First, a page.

Mongolia’s Gobi is the largest desert in Asia and the fifth largest desert in the world. The Gobi Desert, located in the southern part of Mongolia, is diverse in nature, climate, and topography, and has numerous rare animals and plants. In Particular, Nemegt Mountain, located in Umnugobi province, is famous for the many discoveries of rare dinosaur fossils in its territory. Moreover, Khongor Sand is one of the few locations worldwide with breathtaking dune formations. There is also an oasis, the source of Gobi’s drinking water. The picturesque oasis form the northern rings of the Gobi desert. The Ekhiin River lies in the southern parts of Gobi and is surrounded by an isolated barren desert; however, many vegetables and fruits such as tomatoes, cucumbers, watermelons and peppers grow here. One of the most important vegetation features of Mongolia’s Gobi Desert is the saxaul tree, the only plant that can grow in all ecosystems of the Gobi desert. A trip to the Mongolian Gobi will surely leave you with unforgettable memories.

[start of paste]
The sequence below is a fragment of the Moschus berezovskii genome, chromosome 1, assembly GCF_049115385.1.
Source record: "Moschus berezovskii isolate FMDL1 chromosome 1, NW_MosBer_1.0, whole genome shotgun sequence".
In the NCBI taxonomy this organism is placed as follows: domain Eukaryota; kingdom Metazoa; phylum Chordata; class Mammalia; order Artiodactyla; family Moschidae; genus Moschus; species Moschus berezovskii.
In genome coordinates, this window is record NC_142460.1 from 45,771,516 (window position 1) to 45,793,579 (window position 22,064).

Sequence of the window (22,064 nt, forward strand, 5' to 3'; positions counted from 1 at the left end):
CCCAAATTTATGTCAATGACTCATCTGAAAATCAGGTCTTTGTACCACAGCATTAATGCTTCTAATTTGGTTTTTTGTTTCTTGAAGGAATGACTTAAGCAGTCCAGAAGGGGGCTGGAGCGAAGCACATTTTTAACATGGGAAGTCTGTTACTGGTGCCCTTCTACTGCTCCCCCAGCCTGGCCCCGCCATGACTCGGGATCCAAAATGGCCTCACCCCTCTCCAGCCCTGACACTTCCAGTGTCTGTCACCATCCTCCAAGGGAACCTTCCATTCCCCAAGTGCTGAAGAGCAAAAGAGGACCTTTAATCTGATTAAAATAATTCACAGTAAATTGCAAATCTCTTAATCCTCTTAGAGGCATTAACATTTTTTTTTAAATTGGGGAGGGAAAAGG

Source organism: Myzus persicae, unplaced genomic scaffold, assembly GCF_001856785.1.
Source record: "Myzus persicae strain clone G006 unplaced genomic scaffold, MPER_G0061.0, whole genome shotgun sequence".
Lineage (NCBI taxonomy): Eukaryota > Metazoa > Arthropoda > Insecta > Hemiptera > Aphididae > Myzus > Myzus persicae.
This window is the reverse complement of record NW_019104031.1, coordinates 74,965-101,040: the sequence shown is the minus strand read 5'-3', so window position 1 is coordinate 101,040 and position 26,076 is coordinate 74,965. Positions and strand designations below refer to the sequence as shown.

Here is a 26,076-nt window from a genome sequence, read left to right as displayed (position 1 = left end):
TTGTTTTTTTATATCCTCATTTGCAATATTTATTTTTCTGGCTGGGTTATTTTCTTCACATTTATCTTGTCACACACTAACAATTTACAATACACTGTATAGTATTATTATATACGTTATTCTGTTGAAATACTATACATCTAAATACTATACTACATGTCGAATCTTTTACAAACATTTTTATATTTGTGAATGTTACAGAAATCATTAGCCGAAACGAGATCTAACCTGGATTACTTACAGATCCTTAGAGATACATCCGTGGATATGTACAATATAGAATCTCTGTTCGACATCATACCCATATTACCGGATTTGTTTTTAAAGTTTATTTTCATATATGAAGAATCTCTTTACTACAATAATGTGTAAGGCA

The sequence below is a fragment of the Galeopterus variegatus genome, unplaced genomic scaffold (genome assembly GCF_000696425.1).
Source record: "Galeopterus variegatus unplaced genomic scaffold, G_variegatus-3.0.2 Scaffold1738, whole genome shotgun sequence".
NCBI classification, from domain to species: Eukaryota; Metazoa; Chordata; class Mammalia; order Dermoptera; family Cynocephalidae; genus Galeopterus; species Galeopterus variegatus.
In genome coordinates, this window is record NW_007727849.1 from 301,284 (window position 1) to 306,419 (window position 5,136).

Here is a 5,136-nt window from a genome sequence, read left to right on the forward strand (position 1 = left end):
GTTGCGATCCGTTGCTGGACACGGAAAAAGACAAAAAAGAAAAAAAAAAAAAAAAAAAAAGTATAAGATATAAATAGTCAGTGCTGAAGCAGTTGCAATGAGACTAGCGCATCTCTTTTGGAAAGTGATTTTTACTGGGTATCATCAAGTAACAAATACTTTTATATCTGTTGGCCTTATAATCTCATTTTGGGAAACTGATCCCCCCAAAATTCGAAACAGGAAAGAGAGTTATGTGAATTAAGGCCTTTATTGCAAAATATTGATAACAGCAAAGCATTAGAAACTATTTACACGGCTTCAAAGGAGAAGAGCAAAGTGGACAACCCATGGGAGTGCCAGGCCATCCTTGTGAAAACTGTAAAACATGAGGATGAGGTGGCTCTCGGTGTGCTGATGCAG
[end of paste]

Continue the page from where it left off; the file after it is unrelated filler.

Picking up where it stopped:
Meet the Gobi Bear, Mazaalai
Various rare animals live in Mongolia. For example, the Gobi bear, an endangered species recorded in the Red Book of Mongolia, can be spotted in the Gobi region . There are only 26 “Mazaalai” bears left in the world. Gobi bears feed on plants such as gobi nitraria fruits, rheum nanum roots, leaves, bamboo, shrubs, and tamarisk leaves. Gobi bears are uniformly brownish – brown in summer but turn dull and brownish- gray in winter and spring. From November to March, they hibernate in rock caves, tunnels, bamboo groves, under thickets and holes, and they live near open water in summer. Snow leopards also live in Gobi region. More than half of the world’s snow leopard population is found in Mongolia, and the natives are committed to protecting the severely depleted snow leopard population.